The California Third District Court of Appeal has upheld a bill, signed into law by Gov. Brown in September 2012, prohibiting the Law School Admission Council from “flagging” prospective students who received accommodations on the law school entrance exam.
Under the Americans with Disabilities Act, the LSAC must provide reasonable accommodations to test takers with disabilities, such as large print or Braille, longer study breaks, or, most commonly, additional time to take the test.
For students in the latter category, however, the LSAC, when sending their results to law schools, provides an additional letter explaining that applicant took the Law School Admissions Test “under nonstandard time conditions,” that “LSAC research indicates that scores earned under nonstandard time conditions do not have the same meaning as scores earned under standard time conditions,” and the “applicant’s score should be interpreted with great sensitivity and flexibility.”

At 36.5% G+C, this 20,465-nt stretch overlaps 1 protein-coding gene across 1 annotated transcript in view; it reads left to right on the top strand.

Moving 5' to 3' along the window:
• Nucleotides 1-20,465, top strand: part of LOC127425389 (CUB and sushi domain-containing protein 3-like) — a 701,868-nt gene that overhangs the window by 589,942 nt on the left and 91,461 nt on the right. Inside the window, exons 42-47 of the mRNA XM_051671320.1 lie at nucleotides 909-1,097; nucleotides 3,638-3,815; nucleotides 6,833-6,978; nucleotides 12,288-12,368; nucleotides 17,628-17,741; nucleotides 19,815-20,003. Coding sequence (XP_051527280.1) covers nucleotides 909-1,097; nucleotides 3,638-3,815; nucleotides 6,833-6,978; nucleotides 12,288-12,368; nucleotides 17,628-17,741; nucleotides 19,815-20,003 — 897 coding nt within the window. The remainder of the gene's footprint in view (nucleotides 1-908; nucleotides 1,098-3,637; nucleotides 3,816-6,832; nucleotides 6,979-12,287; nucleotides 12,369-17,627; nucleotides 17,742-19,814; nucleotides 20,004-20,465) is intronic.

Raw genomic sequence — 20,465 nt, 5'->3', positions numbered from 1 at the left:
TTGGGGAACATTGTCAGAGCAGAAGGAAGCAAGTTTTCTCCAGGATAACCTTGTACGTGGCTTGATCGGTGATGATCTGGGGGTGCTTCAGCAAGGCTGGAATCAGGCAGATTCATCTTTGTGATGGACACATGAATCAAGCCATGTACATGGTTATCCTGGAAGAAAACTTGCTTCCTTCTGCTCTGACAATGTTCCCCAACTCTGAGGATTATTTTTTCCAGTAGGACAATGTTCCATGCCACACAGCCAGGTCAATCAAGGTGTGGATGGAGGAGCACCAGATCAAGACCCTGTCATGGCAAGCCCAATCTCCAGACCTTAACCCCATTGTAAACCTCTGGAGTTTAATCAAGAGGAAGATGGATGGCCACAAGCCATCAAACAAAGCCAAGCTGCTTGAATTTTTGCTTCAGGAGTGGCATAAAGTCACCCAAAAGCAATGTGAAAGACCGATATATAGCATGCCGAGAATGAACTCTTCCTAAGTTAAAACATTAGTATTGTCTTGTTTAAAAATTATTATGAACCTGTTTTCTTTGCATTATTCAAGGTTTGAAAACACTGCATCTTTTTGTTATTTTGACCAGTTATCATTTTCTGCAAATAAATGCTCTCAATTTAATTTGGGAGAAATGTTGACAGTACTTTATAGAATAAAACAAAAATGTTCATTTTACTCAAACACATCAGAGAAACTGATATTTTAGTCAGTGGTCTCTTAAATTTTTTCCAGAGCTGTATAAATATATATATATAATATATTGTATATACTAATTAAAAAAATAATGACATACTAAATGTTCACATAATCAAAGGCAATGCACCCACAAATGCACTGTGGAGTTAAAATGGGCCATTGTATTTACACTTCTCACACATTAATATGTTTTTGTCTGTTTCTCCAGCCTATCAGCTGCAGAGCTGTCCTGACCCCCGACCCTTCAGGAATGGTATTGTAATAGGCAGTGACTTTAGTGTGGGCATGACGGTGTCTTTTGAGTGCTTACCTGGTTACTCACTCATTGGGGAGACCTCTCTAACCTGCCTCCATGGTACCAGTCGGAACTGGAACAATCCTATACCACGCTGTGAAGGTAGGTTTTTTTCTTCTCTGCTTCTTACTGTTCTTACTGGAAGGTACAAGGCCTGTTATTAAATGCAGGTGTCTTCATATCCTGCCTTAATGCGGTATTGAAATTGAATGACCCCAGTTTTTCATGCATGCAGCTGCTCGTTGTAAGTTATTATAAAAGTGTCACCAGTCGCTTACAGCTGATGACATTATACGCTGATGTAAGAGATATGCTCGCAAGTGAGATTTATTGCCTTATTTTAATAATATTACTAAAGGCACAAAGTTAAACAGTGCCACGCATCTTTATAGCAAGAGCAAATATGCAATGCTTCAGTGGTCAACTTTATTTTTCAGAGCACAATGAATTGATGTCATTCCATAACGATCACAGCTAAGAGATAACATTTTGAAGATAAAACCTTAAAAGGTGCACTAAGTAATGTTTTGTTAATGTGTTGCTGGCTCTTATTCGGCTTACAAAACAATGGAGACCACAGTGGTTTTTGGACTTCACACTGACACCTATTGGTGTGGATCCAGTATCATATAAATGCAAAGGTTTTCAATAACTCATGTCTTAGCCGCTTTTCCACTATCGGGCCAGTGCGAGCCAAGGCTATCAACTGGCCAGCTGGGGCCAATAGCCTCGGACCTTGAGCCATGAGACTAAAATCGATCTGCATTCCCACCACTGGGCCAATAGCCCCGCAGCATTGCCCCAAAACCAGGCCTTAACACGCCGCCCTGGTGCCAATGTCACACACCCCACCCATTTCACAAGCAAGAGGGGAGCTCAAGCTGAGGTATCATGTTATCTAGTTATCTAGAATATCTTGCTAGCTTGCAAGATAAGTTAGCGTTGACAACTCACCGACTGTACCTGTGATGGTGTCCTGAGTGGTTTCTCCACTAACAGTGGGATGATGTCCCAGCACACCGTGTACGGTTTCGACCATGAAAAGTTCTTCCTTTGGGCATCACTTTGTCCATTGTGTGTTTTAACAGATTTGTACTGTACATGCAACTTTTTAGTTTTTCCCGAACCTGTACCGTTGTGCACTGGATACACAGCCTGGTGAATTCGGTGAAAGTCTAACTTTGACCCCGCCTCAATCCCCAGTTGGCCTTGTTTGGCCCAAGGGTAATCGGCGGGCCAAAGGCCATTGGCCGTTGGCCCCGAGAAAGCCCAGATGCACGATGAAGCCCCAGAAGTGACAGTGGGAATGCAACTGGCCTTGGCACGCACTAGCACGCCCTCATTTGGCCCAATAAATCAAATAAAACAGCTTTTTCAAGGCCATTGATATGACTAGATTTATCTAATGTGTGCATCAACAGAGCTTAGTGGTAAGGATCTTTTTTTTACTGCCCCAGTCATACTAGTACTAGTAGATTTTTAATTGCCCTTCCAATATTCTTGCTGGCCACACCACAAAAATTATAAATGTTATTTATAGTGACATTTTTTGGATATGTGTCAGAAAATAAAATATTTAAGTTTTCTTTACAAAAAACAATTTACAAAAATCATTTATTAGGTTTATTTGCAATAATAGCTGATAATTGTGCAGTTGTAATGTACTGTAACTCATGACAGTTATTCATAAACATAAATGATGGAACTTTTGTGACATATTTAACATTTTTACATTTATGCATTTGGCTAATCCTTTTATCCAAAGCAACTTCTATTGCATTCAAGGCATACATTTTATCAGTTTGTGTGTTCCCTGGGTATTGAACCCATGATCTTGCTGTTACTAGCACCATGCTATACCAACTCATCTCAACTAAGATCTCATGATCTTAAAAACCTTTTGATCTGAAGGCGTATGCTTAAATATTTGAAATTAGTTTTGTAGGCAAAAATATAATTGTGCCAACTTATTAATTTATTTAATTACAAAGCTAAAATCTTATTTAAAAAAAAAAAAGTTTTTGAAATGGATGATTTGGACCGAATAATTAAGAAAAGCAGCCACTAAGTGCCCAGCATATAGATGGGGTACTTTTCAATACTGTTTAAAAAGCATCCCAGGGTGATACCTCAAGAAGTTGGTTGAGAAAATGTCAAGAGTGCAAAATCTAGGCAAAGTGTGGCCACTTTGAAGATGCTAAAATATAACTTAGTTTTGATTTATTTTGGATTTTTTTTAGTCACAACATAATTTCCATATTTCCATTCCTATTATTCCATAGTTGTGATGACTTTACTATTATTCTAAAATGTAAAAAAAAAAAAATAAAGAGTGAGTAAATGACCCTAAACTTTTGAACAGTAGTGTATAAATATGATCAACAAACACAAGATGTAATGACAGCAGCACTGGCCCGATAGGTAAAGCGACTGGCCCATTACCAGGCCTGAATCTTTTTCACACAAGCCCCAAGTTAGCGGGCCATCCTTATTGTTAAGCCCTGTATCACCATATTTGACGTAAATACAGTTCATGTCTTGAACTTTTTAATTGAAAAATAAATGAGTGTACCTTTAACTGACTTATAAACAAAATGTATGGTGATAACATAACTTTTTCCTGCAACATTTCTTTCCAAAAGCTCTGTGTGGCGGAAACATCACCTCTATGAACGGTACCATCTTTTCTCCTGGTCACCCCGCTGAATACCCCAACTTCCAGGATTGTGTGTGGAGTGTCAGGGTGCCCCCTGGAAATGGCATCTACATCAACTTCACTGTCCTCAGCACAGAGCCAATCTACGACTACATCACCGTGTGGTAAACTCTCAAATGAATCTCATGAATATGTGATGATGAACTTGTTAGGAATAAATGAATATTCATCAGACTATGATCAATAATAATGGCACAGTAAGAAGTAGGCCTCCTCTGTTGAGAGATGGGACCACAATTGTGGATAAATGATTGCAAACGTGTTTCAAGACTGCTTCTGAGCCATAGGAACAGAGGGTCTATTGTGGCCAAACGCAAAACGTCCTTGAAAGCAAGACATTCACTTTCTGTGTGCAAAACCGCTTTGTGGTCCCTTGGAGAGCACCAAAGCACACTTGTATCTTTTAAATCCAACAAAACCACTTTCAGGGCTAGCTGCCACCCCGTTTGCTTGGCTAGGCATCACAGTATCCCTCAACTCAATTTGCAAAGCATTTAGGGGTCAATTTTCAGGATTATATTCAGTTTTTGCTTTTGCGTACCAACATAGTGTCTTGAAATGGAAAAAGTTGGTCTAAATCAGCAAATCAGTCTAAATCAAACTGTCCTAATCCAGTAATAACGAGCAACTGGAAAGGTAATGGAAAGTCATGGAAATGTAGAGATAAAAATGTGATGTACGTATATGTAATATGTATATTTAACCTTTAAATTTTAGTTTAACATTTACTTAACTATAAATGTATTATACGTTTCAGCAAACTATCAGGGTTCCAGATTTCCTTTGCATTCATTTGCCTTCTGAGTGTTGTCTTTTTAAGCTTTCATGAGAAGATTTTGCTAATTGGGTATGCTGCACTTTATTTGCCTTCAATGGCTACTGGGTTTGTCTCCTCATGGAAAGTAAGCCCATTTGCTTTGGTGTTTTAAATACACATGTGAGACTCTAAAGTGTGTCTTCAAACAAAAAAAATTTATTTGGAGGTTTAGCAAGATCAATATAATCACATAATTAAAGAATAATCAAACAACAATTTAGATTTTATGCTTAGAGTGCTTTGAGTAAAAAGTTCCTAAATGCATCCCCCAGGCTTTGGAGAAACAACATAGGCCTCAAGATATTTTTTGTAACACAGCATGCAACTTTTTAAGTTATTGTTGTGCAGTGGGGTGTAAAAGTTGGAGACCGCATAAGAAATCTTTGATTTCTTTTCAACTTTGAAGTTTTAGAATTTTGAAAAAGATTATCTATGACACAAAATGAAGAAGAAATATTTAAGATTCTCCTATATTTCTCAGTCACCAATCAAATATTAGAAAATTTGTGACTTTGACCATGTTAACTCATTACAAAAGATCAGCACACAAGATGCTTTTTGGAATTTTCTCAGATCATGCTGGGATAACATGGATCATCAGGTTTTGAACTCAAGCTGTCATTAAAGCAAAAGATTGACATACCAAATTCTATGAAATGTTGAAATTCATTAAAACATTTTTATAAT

The California legislature passed a bill prohibiting this practice in 2012, prompting a lawsuit from LSAC, which argues that the bill violates the state’s equal protection clause by treating its test differently from those provided by other testing companies, such as the Educational Testing Service and the College Board.
In February 2013, a Sacramento trial court issued a preliminary injunction, blocking the bill from going into effect.
The Third District Court of Appeal then temporary lifted the injunction, awaiting its final decision.
In a 39-page opinion, dated January 13, the Third District Court of Appeal dismissed the LSAC’s equal protection argument.
“For purposes of preventing discrimination in the law school admissions process, LSAC is not similarly situated to ETS, College Board, AAMC, or any other standardized testing entity,” the Court stated. “The reason is simple. No other standardized testing entity sponsors a law school admissions test.”
Although it dismissed the equal protection claim, the Court, however, stated that the LSAC may still prevail on its secondary argument, that the law violates its freedom of speech under the state constitution.